Ofsted inspectors are explicitly directed to look at a schools’ efforts to tackle bullying based on sexual orientation and gender identity. They may also look at how the school supports the needs of distinct groups of students, such as lesbian, gay, bisexual and trans students.
What are the dos and don’ts?
- Celebrate difference in all its many forms.
- Use your PSHE education curriculum to equip students with the knowledge, understanding, skills and attributes they need to keep themselves and others safe from bullying.
- Genuinely care about the wellbeing of all children and young people. All forms of prejudice should be tackled – and that includes verbal comments and harmful attitudes related to sexuality and gender.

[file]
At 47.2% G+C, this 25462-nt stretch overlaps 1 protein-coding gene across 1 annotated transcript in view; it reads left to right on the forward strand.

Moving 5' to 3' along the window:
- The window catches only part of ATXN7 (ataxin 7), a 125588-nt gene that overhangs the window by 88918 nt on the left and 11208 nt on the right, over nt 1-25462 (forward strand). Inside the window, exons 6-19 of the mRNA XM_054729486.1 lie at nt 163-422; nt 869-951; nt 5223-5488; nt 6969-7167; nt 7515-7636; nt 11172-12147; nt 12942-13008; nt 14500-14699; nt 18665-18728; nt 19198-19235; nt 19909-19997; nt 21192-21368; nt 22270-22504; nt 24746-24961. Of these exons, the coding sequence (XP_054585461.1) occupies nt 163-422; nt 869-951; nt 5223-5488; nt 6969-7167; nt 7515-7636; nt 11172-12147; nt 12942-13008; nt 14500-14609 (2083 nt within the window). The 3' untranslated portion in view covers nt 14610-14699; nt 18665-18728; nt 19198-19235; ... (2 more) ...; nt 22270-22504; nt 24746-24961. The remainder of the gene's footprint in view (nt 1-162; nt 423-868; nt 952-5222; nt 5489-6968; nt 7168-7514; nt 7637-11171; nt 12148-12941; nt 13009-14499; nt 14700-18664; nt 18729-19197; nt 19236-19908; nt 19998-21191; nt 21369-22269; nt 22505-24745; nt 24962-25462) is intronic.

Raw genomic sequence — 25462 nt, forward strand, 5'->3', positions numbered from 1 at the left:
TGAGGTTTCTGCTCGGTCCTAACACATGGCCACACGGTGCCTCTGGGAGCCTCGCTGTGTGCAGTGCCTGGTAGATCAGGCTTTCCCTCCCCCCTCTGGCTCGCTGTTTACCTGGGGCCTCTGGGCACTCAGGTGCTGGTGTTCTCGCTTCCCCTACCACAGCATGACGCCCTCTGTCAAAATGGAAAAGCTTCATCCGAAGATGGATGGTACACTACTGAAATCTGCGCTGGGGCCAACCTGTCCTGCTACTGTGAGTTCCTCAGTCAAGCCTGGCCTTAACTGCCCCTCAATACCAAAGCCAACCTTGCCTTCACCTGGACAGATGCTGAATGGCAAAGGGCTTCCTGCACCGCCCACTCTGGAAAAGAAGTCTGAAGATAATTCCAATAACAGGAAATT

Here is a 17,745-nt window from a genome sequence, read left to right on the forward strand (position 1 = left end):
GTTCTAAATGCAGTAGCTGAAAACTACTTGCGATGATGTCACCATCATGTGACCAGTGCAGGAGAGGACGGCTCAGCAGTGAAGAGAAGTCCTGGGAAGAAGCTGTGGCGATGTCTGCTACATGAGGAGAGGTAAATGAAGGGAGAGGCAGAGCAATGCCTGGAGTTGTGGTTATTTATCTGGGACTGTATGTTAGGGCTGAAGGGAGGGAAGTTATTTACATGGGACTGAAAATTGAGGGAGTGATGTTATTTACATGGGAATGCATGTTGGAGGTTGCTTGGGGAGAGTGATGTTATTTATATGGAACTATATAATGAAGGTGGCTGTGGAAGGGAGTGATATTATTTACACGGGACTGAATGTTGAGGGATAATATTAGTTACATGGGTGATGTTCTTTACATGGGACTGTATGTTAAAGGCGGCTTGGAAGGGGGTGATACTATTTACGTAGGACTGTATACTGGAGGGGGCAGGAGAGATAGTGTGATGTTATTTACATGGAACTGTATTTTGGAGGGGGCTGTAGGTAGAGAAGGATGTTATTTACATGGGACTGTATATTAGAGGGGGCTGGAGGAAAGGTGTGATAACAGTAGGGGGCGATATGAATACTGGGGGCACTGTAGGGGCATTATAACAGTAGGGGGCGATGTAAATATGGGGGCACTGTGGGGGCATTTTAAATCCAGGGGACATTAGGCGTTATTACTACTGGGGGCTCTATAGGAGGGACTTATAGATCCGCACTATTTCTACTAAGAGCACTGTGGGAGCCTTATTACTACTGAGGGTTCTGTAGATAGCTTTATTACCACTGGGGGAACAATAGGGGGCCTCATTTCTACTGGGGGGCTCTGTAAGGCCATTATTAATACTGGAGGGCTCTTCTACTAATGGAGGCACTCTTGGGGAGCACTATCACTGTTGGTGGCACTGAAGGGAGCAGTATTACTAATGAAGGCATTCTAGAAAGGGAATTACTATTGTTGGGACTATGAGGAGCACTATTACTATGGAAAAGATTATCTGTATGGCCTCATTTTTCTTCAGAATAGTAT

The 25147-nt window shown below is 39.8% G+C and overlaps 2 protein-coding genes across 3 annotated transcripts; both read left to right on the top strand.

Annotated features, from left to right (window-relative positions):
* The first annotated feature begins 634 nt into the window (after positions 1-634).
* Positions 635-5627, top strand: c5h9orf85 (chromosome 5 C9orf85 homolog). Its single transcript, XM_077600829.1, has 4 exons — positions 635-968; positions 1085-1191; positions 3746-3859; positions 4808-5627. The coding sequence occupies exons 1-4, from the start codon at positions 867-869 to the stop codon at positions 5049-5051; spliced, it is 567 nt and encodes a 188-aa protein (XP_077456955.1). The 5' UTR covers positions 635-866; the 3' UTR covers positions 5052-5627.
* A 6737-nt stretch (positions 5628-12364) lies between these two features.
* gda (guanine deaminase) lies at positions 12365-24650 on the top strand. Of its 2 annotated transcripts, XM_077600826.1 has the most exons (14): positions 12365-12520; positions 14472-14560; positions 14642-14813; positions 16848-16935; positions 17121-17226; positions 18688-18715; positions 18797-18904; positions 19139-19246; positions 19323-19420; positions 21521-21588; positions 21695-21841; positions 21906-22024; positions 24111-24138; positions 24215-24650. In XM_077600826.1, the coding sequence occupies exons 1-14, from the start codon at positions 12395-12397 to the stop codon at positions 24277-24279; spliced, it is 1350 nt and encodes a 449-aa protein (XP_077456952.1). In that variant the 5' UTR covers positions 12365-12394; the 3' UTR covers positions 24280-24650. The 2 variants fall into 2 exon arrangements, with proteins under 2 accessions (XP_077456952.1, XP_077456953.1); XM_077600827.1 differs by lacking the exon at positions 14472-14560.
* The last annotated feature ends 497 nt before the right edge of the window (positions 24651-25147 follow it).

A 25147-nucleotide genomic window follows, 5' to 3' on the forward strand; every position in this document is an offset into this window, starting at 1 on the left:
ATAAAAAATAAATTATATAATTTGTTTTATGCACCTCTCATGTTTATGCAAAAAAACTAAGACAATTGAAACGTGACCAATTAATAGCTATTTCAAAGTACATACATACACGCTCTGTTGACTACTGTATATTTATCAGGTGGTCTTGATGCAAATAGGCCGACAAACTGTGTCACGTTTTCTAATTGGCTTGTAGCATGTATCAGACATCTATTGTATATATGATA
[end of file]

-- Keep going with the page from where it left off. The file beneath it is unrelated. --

- Use every incident of bullying as an opportunity to learn or do something differently. Consider what needs to change for everyone in your school to feel valued and supported.
- Involve the whole community. Make sure that students, parents and carers, staff and the wider community all know that you take a strong position when it comes to tackling bullying of all kinds, including HBT.
- Know where to get advice. Find out what local services are available for HBT+ young people and staff in your local area and share this information.
- Assume you know what’s going on. There is so much in schools that goes on under the radar. You could survey students and staff on how they feel about school – including how inclusive the environment is and whether or not it keeps all students – and staff safe.